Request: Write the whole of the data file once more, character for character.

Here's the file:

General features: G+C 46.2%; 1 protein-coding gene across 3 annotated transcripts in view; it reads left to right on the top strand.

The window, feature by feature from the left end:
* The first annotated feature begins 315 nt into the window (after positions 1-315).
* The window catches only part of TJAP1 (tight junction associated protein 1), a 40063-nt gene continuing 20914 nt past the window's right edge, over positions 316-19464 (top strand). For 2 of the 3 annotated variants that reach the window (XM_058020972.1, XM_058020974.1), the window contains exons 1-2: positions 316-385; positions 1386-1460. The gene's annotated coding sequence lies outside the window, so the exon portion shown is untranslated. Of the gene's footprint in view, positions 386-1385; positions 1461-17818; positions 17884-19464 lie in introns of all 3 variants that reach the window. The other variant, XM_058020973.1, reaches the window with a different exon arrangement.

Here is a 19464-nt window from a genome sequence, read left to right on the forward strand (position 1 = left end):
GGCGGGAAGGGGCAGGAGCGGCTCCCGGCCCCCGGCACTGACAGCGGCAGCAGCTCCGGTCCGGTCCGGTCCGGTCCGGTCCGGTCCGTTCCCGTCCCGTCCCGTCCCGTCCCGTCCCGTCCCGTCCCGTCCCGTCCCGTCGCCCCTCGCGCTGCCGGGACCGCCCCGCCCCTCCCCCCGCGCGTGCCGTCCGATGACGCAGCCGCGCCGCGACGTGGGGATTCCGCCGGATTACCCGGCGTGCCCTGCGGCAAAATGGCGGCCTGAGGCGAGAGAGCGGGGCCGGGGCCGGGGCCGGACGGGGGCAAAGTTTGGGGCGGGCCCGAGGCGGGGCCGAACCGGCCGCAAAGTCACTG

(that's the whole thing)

General features: G+C 46.2%; 1 protein-coding gene across 3 annotated transcripts in view; it reads left to right on the top strand.

The window, feature by feature from the left end:
* The first annotated feature begins 315 nt into the window (after positions 1-315).
* The window catches only part of TJAP1 (tight junction associated protein 1), a 40063-nt gene continuing 20914 nt past the window's right edge, over positions 316-19464 (top strand). For 2 of the 3 annotated variants that reach the window (XM_058020972.1, XM_058020974.1), the window contains exons 1-2: positions 316-385; positions 1386-1460. The gene's annotated coding sequence lies outside the window, so the exon portion shown is untranslated. Of the gene's footprint in view, positions 386-1385; positions 1461-17818; positions 17884-19464 lie in introns of all 3 variants that reach the window. The other variant, XM_058020973.1, reaches the window with a different exon arrangement.

Here is a 19464-nt window from a genome sequence, read left to right on the forward strand (position 1 = left end):
GGCGGGAAGGGGCAGGAGCGGCTCCCGGCCCCCGGCACTGACAGCGGCAGCAGCTCCGGTCCGGTCCGGTCCGGTCCGGTCCGGTCCGTTCCCGTCCCGTCCCGTCCCGTCCCGTCCCGTCCCGTCCCGTCCCGTCCCGTCGCCCCTCGCGCTGCCGGGACCGCCCCGCCCCTCCCCCCGCGCGTGCCGTCCGATGACGCAGCCGCGCCGCGACGTGGGGATTCCGCCGGATTACCCGGCGTGCCCTGCGGCAAAATGGCGGCCTGAGGCGAGAGAGCGGGGCCGGGGCCGGGGCCGGACGGGGGCAAAGTTTGGGGCGGGCCCGAGGCGGGGCCGAACCGGCCGCAAAGTCACTG